AFTER THE relatively svelte Z3, the first-generation Z4 Ė unveiled in 2002, with sales beginning in 2003 Ė looked radical. Gone was the conventional design and in came Ďflame surfacingí with a mix of curves and angled shut lines, courtesy of designer Anders Warming, overseen by Chris Bangle. The Z4ís bodyshell was more than twice as stiff as its predecessorís to reduce scuttle shake, and the handling was aided by sophisticated multi-link rear suspension. These days, you can buy one of these cars from just $10,000 Ė hereís how to ensure itís a good íun.

Engines ranged from underpowered fours (overseas) to naturally aspirated and turbo straight sixes with power levels from as low as 110kW all the way up to 252kW for the Z4M.

All Z4s got a manual gearbox as standard, generally with six speeds, but sometimes with five. Some engines were also available with an auto, again, usually with five or six gears. Most Z4s have some options fitted, but few have a lot of them. Those worth seeking out include heated seats and xenon lights. Bluetooth and cruise control can also be useful, while sports seats are more comfortable than the regular chairs; sports seats are easy to source and fit, though.


BODYWORK Corrosion shouldnít be an issue on any Z4. If there are any signs of rust itís almost certainly because of poorly repaired crash damage, so inspect the panel gaps closely; they should be tight and even throughout.

The expansive bonnet is made of aluminium and can get dented by stones. The cheapest fix will be to buy a used bonnet and (if necessary) get it repainted. Look for signs of damage to the front and rear bumpers, which are large and get scraped. If a replacement front bumper is needed the bill can easily run to $1800 with painting and fitting.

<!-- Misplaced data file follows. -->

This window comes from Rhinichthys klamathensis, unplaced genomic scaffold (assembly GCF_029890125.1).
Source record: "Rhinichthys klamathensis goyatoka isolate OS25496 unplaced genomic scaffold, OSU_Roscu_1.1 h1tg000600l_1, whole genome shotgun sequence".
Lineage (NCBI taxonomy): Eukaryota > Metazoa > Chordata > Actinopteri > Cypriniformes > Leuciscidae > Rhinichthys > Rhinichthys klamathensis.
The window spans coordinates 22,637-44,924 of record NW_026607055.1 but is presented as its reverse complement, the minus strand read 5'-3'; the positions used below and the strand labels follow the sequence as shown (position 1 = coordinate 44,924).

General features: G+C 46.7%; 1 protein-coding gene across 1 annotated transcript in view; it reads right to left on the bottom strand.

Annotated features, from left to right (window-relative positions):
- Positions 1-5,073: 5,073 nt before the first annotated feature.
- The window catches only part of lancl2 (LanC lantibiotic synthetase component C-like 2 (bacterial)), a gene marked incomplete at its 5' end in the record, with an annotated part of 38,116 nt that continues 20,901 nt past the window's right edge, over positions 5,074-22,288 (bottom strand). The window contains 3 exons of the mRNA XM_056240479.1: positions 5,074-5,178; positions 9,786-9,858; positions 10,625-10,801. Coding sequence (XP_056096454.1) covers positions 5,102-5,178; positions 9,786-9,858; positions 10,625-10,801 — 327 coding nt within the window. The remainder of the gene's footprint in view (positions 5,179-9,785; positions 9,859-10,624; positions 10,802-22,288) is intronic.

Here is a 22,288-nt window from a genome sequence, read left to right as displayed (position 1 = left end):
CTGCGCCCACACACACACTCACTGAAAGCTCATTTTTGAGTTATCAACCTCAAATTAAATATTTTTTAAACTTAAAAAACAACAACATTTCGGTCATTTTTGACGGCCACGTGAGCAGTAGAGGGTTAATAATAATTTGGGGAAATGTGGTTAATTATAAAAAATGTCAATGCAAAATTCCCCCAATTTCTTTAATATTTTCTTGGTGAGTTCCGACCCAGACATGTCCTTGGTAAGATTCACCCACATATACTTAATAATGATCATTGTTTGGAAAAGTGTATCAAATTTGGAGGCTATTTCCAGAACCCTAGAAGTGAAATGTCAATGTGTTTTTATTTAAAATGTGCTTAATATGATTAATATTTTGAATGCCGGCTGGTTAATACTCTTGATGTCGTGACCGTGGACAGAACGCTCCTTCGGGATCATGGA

If an electrically operated roof is fitted you need to check it works properly. The motor that controls everything gets flooded if a previous owner failed to clear the roof drains. The motor housing can be modified or moved to alleviate the problem. Budget $1100 or more to get the problem fixed at a BMW dealer, but there are lots of forum enthusiasts who could help fix the problem for far less.


The Z4 may be a two-seater, but it isn't impractical. Thereís ample space for touring, the seats are comfy and refinement is great too. The only drawback is the firm ride. They're easy to work on Ė access to most bits is good and few special tools are needed so you can run a Z4 surprisingly cheaply.



1. NAILS THE BASICS It's a front-engined, rear- wheel drive layout with an atmo BMW inline six Ė yes, please

2. M POWER Using parts from the E46 3 Series, the Z4M nabbed the M3 powerplant for 252kW/365Nm

3. HARD TOP If you don't like the idea of topless motoring, the Z4 can also be had as a coupe

OILY BITS Engine faults are relatively unusual. Any engine thatís not running properly should be plugged into a diagnostic computer which should pinpoint any problems.

If the 2.0, 2.5 Si and 3.0 Si engines get too warm for comfort itís probably because the electric water pump is on its way out. The Z4ís running gear was taken from the E46 3 Series, which means thereís a ready supply of parts and used engines.